This year we have seen a significant power shift for consumers, with the government investing heavily in heightened financial protections. Through thorough reviews of bank reforms and consumer lending policies, control is slowly being readjusted back into the hands of the Aussie public.
In fact, the 2019 Coalition government’s budget pledged $640 million to continue to restore trust in the financial sector by implementing the recommendations of the Royal Commission. These developments are encouraged and importantly, long overdue.
However, the government, despite many calls and promises to do so, has been slow to enact change against one of the most glaringly obvious issues facing Australian consumers — predatory finance practices such as payday loans.
They have failed to recognise the low hanging fruit that could save thousands of vulnerable Australians from financial hardship. We only need to look to the Senate Inquiry into Financial Hardship that explicitly noted payday loans are perpetuating debt cycles among vulnerable Australians and aren’t being taken out for emergencies, but to pay off existing loans and meet cash shortfalls.
Little is being done to crack down on the issue and while politicians drag their feet on stamping out predatory lending, there are serious implications for Australians.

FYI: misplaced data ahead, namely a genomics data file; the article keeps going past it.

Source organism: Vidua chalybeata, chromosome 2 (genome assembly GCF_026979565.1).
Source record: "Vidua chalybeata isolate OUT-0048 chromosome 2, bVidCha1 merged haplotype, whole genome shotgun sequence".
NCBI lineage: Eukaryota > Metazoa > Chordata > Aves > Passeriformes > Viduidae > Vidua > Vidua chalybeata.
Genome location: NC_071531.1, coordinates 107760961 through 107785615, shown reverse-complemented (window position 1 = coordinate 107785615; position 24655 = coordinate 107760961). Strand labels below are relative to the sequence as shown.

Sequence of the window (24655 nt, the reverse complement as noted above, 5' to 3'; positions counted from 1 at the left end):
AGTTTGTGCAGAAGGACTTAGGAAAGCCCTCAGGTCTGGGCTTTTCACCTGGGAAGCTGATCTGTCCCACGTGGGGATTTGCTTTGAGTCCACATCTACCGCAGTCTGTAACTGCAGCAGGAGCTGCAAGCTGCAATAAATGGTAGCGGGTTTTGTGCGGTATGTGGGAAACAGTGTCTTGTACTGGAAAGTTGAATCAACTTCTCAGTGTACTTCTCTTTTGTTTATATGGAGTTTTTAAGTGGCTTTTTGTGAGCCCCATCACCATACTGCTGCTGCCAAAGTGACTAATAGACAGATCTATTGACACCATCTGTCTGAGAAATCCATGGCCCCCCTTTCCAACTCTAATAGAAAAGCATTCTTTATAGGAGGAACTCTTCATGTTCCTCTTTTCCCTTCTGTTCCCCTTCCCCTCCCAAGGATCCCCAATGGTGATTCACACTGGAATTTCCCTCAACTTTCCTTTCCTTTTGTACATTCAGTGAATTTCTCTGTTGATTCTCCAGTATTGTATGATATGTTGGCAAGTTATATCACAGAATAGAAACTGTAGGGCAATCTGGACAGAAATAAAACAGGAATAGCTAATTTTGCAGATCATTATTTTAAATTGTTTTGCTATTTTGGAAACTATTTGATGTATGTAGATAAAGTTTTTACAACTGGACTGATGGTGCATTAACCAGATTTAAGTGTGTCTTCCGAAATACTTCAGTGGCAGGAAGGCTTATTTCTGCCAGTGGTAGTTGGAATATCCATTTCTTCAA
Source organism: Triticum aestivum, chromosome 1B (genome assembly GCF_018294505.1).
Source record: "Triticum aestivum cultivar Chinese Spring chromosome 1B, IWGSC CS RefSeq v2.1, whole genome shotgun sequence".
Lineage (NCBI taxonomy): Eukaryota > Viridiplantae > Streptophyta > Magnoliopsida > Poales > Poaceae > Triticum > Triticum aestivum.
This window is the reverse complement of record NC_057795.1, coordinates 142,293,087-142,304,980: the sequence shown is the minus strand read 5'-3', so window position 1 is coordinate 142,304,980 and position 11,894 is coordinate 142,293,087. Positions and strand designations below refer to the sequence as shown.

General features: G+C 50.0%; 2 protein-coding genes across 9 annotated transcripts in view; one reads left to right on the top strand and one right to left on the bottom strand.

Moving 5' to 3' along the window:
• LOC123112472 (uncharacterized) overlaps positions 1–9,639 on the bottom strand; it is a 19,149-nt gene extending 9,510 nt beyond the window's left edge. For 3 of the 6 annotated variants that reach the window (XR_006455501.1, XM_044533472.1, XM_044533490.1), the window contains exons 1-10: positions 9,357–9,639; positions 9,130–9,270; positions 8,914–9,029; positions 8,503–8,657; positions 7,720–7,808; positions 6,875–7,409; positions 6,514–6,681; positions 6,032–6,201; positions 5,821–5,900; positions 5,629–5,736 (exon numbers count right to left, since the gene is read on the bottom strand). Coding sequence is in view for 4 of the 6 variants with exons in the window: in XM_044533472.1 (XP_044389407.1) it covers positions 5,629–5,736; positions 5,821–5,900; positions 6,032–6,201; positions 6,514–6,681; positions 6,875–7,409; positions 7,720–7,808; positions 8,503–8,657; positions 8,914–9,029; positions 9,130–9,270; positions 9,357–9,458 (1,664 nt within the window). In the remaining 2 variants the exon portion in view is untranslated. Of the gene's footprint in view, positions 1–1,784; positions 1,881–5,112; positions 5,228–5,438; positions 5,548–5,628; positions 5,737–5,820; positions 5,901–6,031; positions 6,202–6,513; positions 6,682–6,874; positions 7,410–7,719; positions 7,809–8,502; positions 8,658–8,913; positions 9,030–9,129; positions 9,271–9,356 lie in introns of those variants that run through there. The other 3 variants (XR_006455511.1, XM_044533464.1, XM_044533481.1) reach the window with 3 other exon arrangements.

With the rising cost of living headlining Morrison’s budget this year and an election on the books, it’s clear that now, more than ever, we may need to rethink the way Australians get paid to better suit their personal financial pain points.
In 2018, 2.1 million Australians aged 18 and over shared that they experience severe or high financial stress according to the Centre for Social Impact and NAB. Similarly, research from MLC found that 46 per cent of Australians are living pay-cheque to pay-cheque. And this isn’t looking like it’s going to change any time soon. Recent Australian Bureau of Statistics (ABS) stats showed that more than one million Australians have two jobs to make ends meet.
Luckily there is a path forward and a way of managing financial concerns that employers can provide by focusing on financial wellness, providing important benefits to employees and their bottom line. A Harvard study found that investing in employee financial wellness leads to an increase in retention, boosts morale and increases productivity. This is more than just office yoga, it’s offering people a chance to take back financial control and relieve part of their financial stress.
We know that financial vulnerability can lead to stress. And we know that financial stress isn’t reserved for one sector of the population, it’s felt by those across all income brackets. AMP found earlier this year that those who earn between $50,000 to $74,999 are the most likely to feel stressed about money – but that doesn’t exclude the rest of us.
The data tells the story loud and clear: employee financial concerns can have a detrimental impact on business. AMP found it costs an estimated $31.1 billion per year in lost revenue for Australian businesses. That’s a massive hit on Australia’s economy and one that isn’t being taken seriously enough.
Employers have an important role to play in helping the rest of us tackle predatory lending. Eradicating established practices like payday loans isn’t simple, and is going to require both politicians and businesses taking responsibility for the financial wellness of Australians. But positive progress is being made, and the potential is huge. So, while politicians are slow to act, employers have the power to cultivate change — and lucky for us, they’re only getting started.